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Peter Handlinger

Peter Handlinger: To fully and deeply commit to the PDCA cycle, all day, every day

By Peter Handlinger, - Last updated: Sunday, March 25, 2012 - Save & Share - Leave a comment

If you had to force a one liner statement from me in answer to the above question I guess it would have to be “To fully and deeply commit to the PDCA cycle, all day, every day”.

But what does this mean practically in terms of behaviour and results? Some very clear guidelines have been offered in the previous sections. Also, many references to Toyota have been made and, having spent 14 odd years in Toyota, I can recognize many of the behaviours described. Of course, whilst at Toyota we did not understand the meaning of Lean – but were schooled in the art of TPS by our ‘coaches’ or co-ordinators from TMC. They lead our lean evolution so to speak. Being located in Africa we were a very big fish in a small pond and the transition from this to becoming part of the global production chain was exciting, and traumatic. It challenged our worldview and beliefs about our own abilities! And this, for me, is the first imperative of a (lean?) leader – to clearly paint the goal.

How to align management practices to this vision was the next step – and probably the most difficult part of the leadership process. And this is to get management to understand that they are the cause of good or bad performance (people, process and quality). Always easy to accept that you are the ‘facilitator’ of a good result – the flip side of the same coin is a bit more difficult to swallow. Aligning management is the second significant test of good leadership. To give you an example. One of my (then) colleagues was truly astounded when his co-ordinator told him, simply “You are the problem” (many of us had similar experiences). It took most of us quite a while to digest this – but once we realized that this, in fact, was true, change started to happen – because we knew where it had to start, within us.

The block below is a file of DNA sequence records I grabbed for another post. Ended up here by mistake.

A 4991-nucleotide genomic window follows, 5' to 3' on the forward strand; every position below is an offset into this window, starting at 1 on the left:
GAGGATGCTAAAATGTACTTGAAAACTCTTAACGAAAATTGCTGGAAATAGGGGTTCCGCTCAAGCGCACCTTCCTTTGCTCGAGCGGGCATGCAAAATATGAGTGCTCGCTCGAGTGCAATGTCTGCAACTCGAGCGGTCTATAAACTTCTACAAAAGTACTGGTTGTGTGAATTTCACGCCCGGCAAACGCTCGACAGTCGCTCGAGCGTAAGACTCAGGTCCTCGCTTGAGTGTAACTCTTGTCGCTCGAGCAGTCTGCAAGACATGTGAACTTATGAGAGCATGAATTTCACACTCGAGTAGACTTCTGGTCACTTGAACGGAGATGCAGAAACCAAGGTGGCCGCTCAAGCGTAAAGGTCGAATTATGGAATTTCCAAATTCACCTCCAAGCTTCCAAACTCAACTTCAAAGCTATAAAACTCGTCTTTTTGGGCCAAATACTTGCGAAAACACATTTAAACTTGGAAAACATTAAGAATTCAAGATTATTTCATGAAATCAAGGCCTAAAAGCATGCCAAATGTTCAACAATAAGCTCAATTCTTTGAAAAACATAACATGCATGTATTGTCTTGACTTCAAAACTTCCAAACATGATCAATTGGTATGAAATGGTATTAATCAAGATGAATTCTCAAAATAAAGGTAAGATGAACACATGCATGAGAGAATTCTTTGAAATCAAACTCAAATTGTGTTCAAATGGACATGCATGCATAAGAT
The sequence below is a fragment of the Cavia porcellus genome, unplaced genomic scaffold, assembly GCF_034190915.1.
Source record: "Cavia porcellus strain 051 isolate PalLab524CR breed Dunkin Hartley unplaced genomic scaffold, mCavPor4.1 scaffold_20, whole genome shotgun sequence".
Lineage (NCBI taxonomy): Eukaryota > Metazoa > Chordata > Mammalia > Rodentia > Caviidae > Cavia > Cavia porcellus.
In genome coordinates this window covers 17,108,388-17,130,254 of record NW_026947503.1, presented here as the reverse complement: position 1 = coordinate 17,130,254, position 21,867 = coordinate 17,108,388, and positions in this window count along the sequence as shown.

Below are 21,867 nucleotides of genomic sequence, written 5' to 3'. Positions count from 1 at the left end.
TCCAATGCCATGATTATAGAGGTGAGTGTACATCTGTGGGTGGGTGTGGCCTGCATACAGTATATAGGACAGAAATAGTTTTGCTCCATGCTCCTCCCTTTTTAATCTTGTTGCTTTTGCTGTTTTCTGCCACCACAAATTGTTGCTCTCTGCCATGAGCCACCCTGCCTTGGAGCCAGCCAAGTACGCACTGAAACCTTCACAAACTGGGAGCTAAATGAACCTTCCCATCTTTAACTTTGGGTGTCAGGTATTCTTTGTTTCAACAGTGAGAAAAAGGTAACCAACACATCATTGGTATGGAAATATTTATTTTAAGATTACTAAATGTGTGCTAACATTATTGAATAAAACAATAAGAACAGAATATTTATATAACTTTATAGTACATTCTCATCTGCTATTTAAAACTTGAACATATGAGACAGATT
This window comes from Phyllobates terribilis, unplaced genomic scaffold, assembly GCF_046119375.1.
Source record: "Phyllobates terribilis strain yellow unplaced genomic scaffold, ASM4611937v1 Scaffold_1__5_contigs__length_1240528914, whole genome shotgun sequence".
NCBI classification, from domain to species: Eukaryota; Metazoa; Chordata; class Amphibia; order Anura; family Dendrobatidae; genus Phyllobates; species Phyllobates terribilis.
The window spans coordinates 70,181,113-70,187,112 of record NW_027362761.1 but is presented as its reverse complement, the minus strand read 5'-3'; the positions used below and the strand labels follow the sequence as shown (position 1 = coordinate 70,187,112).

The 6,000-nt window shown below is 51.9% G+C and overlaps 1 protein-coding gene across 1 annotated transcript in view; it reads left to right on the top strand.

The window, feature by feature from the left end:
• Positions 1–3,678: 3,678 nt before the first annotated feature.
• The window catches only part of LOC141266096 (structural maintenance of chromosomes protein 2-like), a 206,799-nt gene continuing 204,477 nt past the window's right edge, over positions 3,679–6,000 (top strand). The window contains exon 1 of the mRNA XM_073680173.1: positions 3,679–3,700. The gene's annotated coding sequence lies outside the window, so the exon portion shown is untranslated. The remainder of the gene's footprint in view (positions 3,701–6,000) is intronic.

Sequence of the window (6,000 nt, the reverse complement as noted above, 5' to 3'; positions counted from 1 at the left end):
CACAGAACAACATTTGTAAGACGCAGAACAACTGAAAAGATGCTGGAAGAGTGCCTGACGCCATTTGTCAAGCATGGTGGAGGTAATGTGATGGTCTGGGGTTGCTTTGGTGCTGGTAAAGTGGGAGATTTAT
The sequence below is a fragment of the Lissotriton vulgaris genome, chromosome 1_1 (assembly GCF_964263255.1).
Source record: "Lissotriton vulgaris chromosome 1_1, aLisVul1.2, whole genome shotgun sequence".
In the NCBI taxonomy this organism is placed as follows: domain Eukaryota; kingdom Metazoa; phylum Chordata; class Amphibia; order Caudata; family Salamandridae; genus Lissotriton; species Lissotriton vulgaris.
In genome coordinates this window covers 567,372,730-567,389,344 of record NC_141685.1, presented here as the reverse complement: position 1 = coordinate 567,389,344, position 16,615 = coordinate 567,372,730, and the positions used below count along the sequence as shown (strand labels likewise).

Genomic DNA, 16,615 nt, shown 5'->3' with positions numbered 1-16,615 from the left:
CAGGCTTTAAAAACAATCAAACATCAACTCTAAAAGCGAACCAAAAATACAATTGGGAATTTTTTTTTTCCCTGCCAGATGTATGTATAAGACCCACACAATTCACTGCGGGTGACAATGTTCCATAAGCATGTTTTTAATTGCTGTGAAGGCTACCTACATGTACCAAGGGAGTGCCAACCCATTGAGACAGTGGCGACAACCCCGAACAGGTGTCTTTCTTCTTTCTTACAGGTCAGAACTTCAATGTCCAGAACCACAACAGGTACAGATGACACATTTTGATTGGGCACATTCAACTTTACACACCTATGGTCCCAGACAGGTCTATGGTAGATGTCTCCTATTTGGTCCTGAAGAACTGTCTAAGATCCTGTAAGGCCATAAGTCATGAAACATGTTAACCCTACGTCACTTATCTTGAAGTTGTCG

The TMC co-ordinators then schooled us in the art of leading the change process, some less subtly than others. This covered all the traditional TPS / Lean tools. Fundamentally the management thinking moved subtly from a qualitative style to a more quantative one (‘Fact is Fact Peter-san’ is a phrase that still lives with me, everyday). Thus the third imperative for the leadership is to enable its management to think critically. Using A3’s was the vehicle through which this critical thinking was drilled into us.

Understanding this on a cognitive level was easy – doing it an entirely different issue. There was so much to ‘unlearn’. This took time as we learnt how to practice ‘fact is fact’ and train our staff in this thinking. This forced us to get to grips with the real work, training our people and the best way to do this was to get to the Gemba. Consequently the fourth leadership behaviour would be to drive the critical thinking through management to the shopfloor via the structures (think Quality Circles as an example). But leaders also need to understand that this requires ‘space’ within which to happen – which they need to create and foster.

Finally, leaders need to ensure that the learning from each activity is embedded in the DNA of the business. This is simply a process of closing the feedback loop and sharing with other parts of the business the struggles and successes, in detail, via an A3.  A task which, unfortunately for us, was quite foreign.

But all of the above, most will recognize, is the PDCA process. Commit to it fully.

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